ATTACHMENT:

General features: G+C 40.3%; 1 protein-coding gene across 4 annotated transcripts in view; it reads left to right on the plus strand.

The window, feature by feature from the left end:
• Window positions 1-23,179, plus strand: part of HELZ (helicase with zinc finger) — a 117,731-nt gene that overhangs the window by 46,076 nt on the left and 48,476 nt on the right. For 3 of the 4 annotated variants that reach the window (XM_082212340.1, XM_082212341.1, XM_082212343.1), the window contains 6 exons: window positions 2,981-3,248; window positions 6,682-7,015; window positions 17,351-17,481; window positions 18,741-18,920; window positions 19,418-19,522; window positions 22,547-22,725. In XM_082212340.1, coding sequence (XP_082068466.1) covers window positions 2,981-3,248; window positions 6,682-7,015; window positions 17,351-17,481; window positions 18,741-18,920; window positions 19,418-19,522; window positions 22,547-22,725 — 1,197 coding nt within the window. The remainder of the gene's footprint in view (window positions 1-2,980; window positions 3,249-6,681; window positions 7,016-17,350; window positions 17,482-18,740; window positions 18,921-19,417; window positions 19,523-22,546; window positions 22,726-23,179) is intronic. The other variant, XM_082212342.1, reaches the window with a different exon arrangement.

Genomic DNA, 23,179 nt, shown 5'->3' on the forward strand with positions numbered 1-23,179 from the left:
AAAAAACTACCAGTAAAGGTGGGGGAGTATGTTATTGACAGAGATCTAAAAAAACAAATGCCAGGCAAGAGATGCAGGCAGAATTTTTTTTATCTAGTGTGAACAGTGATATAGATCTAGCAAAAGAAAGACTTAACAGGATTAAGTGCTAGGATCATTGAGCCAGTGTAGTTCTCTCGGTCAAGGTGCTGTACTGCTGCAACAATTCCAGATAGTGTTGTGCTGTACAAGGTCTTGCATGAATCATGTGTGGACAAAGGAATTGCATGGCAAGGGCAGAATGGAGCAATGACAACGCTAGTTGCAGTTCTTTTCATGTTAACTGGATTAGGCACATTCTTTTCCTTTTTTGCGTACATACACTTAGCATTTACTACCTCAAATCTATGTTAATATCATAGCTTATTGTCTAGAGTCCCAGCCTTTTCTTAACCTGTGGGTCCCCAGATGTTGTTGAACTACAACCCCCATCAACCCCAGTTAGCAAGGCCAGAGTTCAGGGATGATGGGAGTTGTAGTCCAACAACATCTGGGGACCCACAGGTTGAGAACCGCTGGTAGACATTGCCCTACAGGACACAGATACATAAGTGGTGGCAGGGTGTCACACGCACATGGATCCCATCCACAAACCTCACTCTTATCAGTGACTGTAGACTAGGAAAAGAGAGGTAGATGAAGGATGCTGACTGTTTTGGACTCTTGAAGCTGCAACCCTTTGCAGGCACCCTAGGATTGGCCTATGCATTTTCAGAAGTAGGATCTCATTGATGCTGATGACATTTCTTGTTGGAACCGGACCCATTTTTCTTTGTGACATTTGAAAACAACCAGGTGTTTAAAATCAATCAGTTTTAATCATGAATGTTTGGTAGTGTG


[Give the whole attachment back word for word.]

General features: G+C 40.3%; 1 protein-coding gene across 4 annotated transcripts in view; it reads left to right on the plus strand.

The window, feature by feature from the left end:
• Window positions 1-23,179, plus strand: part of HELZ (helicase with zinc finger) — a 117,731-nt gene that overhangs the window by 46,076 nt on the left and 48,476 nt on the right. For 3 of the 4 annotated variants that reach the window (XM_082212340.1, XM_082212341.1, XM_082212343.1), the window contains 6 exons: window positions 2,981-3,248; window positions 6,682-7,015; window positions 17,351-17,481; window positions 18,741-18,920; window positions 19,418-19,522; window positions 22,547-22,725. In XM_082212340.1, coding sequence (XP_082068466.1) covers window positions 2,981-3,248; window positions 6,682-7,015; window positions 17,351-17,481; window positions 18,741-18,920; window positions 19,418-19,522; window positions 22,547-22,725 — 1,197 coding nt within the window. The remainder of the gene's footprint in view (window positions 1-2,980; window positions 3,249-6,681; window positions 7,016-17,350; window positions 17,482-18,740; window positions 18,921-19,417; window positions 19,523-22,546; window positions 22,726-23,179) is intronic. The other variant, XM_082212342.1, reaches the window with a different exon arrangement.

Genomic DNA, 23,179 nt, shown 5'->3' on the forward strand with positions numbered 1-23,179 from the left:
AAAAAACTACCAGTAAAGGTGGGGGAGTATGTTATTGACAGAGATCTAAAAAAACAAATGCCAGGCAAGAGATGCAGGCAGAATTTTTTTTATCTAGTGTGAACAGTGATATAGATCTAGCAAAAGAAAGACTTAACAGGATTAAGTGCTAGGATCATTGAGCCAGTGTAGTTCTCTCGGTCAAGGTGCTGTACTGCTGCAACAATTCCAGATAGTGTTGTGCTGTACAAGGTCTTGCATGAATCATGTGTGGACAAAGGAATTGCATGGCAAGGGCAGAATGGAGCAATGACAACGCTAGTTGCAGTTCTTTTCATGTTAACTGGATTAGGCACATTCTTTTCCTTTTTTGCGTACATACACTTAGCATTTACTACCTCAAATCTATGTTAATATCATAGCTTATTGTCTAGAGTCCCAGCCTTTTCTTAACCTGTGGGTCCCCAGATGTTGTTGAACTACAACCCCCATCAACCCCAGTTAGCAAGGCCAGAGTTCAGGGATGATGGGAGTTGTAGTCCAACAACATCTGGGGACCCACAGGTTGAGAACCGCTGGTAGACATTGCCCTACAGGACACAGATACATAAGTGGTGGCAGGGTGTCACACGCACATGGATCCCATCCACAAACCTCACTCTTATCAGTGACTGTAGACTAGGAAAAGAGAGGTAGATGAAGGATGCTGACTGTTTTGGACTCTTGAAGCTGCAACCCTTTGCAGGCACCCTAGGATTGGCCTATGCATTTTCAGAAGTAGGATCTCATTGATGCTGATGACATTTCTTGTTGGAACCGGACCCATTTTTCTTTGTGACATTTGAAAACAACCAGGTGTTTAAAATCAATCAGTTTTAATCATGAATGTTTGGTAGTGTG